Identify the skills you'll need for a career in criminology and criminal justice. Gain awareness of the main source materials used and how to fulfill the academic requirements. Apply your criminological skills during practical activities.
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- 31 Aug 2020
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After successfully completing this subject students will be able to:
- Identify a broad range of careers open to graduates of criminology and criminal justice programs, and be aware of strategies that can assist you in entering the career of your choice.
- Understand the professional and academic skills needed for success, and to have developed your own skills in key areas.
- Identify the main sources that contribute to our knowledge and understanding of crime and the criminal process
- Engage in a reasoned evaluation of the quality of criminological source material, and to use that material to structure a logical and reasoned argument.
- Demonstrate an understanding of when, and how, to provide references and avoid plagiarism
- Show improvement in your ability to plan, research and write in clear, correct English.
- Criminology careers and how to get one
- Thinking critically
- Supporting arguments: Sources of information
- Using information
- Selling your skills
- Planning your university and career experience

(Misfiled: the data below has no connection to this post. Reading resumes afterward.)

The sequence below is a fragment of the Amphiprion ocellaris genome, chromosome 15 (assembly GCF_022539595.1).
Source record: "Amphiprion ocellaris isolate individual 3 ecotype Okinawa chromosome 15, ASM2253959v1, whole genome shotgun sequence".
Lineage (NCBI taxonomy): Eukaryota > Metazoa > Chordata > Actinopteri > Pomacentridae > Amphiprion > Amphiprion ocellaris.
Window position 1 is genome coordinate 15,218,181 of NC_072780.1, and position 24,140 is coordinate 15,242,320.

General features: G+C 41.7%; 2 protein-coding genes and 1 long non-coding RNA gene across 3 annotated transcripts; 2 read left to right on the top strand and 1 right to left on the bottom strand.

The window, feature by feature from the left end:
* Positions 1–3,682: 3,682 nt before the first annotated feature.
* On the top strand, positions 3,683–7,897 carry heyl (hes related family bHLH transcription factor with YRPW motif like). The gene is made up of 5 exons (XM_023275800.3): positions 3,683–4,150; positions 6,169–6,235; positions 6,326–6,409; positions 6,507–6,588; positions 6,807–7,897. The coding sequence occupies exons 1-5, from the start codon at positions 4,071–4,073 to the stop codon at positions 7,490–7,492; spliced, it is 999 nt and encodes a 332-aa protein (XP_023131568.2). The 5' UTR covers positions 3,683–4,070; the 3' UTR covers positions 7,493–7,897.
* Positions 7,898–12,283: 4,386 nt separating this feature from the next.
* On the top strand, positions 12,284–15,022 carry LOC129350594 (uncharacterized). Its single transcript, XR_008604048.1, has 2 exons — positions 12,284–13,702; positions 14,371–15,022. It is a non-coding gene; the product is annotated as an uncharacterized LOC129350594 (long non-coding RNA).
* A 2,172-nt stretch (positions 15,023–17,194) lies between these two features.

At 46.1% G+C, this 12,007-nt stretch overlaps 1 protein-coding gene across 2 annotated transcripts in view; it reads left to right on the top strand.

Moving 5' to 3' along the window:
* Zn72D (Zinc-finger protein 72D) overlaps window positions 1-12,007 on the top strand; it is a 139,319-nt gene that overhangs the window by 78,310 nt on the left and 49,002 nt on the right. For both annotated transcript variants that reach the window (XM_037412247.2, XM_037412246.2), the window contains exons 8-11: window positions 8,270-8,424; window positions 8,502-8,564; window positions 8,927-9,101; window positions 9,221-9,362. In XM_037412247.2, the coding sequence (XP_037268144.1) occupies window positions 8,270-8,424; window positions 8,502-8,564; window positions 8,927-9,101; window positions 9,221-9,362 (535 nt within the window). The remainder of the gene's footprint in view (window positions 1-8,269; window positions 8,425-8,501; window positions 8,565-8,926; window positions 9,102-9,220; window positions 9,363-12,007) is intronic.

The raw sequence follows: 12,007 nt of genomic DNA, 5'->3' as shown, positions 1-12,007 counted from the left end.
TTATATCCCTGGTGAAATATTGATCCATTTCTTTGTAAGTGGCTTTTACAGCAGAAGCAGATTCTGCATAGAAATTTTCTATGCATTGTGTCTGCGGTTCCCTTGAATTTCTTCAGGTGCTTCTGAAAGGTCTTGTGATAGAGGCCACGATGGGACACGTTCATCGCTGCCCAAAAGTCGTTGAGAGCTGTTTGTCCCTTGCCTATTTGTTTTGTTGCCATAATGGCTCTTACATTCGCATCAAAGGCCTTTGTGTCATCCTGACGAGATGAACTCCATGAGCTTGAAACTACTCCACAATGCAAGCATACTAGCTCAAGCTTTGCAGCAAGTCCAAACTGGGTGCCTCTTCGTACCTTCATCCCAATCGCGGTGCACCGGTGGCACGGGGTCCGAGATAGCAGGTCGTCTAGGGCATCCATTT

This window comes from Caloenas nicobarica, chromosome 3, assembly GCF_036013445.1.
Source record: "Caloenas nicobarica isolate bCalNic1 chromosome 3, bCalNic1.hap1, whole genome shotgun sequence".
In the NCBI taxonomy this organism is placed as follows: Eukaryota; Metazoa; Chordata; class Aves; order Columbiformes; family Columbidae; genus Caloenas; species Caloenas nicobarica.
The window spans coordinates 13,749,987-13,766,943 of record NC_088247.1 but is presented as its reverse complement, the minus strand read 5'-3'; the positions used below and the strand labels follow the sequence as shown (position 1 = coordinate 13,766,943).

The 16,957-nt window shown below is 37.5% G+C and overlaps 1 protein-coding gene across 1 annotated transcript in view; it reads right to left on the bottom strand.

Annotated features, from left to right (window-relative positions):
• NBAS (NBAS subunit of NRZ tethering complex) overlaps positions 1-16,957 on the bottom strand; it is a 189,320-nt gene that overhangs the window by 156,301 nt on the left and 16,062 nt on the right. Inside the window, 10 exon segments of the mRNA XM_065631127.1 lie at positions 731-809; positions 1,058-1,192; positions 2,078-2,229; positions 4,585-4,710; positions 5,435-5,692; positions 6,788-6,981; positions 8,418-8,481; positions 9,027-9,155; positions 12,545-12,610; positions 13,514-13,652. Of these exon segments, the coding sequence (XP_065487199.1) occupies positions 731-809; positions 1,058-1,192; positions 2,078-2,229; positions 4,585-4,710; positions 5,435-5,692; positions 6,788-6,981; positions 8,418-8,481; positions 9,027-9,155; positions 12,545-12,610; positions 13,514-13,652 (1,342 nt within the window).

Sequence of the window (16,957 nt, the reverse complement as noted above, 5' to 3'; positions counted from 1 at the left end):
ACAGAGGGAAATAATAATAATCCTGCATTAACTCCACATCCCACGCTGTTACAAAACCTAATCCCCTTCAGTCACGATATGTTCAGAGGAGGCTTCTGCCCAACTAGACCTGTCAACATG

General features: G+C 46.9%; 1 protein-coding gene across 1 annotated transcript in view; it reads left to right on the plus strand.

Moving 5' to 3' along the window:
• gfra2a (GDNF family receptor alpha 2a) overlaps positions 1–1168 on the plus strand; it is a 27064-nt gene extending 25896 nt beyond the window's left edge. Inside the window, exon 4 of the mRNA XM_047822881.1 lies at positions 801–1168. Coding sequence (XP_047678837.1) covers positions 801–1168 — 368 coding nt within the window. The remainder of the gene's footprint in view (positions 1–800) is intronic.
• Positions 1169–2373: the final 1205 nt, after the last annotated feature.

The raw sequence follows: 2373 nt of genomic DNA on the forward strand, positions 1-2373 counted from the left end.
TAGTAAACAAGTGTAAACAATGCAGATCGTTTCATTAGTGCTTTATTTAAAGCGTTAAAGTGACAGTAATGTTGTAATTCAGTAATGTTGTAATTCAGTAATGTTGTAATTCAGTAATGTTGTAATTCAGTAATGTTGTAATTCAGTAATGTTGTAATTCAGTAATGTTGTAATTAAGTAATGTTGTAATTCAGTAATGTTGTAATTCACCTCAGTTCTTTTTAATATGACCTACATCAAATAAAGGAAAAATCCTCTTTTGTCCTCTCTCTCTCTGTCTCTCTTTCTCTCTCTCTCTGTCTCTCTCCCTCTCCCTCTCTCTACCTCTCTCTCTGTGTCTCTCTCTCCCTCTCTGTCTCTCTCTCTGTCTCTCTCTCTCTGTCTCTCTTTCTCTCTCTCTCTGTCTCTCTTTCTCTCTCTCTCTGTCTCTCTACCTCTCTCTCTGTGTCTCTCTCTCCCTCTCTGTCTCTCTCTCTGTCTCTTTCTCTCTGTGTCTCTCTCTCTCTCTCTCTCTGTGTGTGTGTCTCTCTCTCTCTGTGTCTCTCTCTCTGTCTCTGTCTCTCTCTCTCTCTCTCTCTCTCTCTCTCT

You cannot enrol in this subject if you have successfully completed any of the following subject(s) because they are considered academically equivalent:
Students who have completed more than 2 OUA units (GPA 4.0+) and are planning on completing the Bachelor of Criminology and Criminal Justice are strongly encouraged to enrol in the course. Part of this process will involve registering your study plan with Griffith University, which will help to ensure that you are studying the required units.
No special requirements
This introductory subject introduces students to key practical and academic skills necessary for their criminology and criminal justice undergraduate degree and beyond in the workplace. Students are invited to reflect on the employment opportunities open to them when they graduate, and the skills necessary to achieve their employment goals. Through the lectures, tutorials and assessments, students will build a portfolio of their skills, and consider the opportunities and resources available to them at Griffith for increasing employability. The subject focuses on the key skills of critical thinking, information literacy and communication. Students will become competent in searching for, and evaluating, criminological materials so they can think critically about criminological issues, and present their own ideas in a logical and convincing way. Students will be introduced to a range of tools to assist in their assessments beyond this subject. The subject concludes with some reflections on the opportunities available to students at Griffith to assist their professional development, and plan for their future careers. Throughout the subject, an emphasis is placed on practical activities. This is based on an understanding that students learn best by doing things and by practicing their skills
- Critical analysis (10%)
- Search Strategy (10%)
- Essay Plan (30%)
- Essay (30%)
- Criminology Skills Portfolio 1 (10%)
- Criminology Skills Portfolio 2 (10%)
The Study Skills Handbook 4th ed.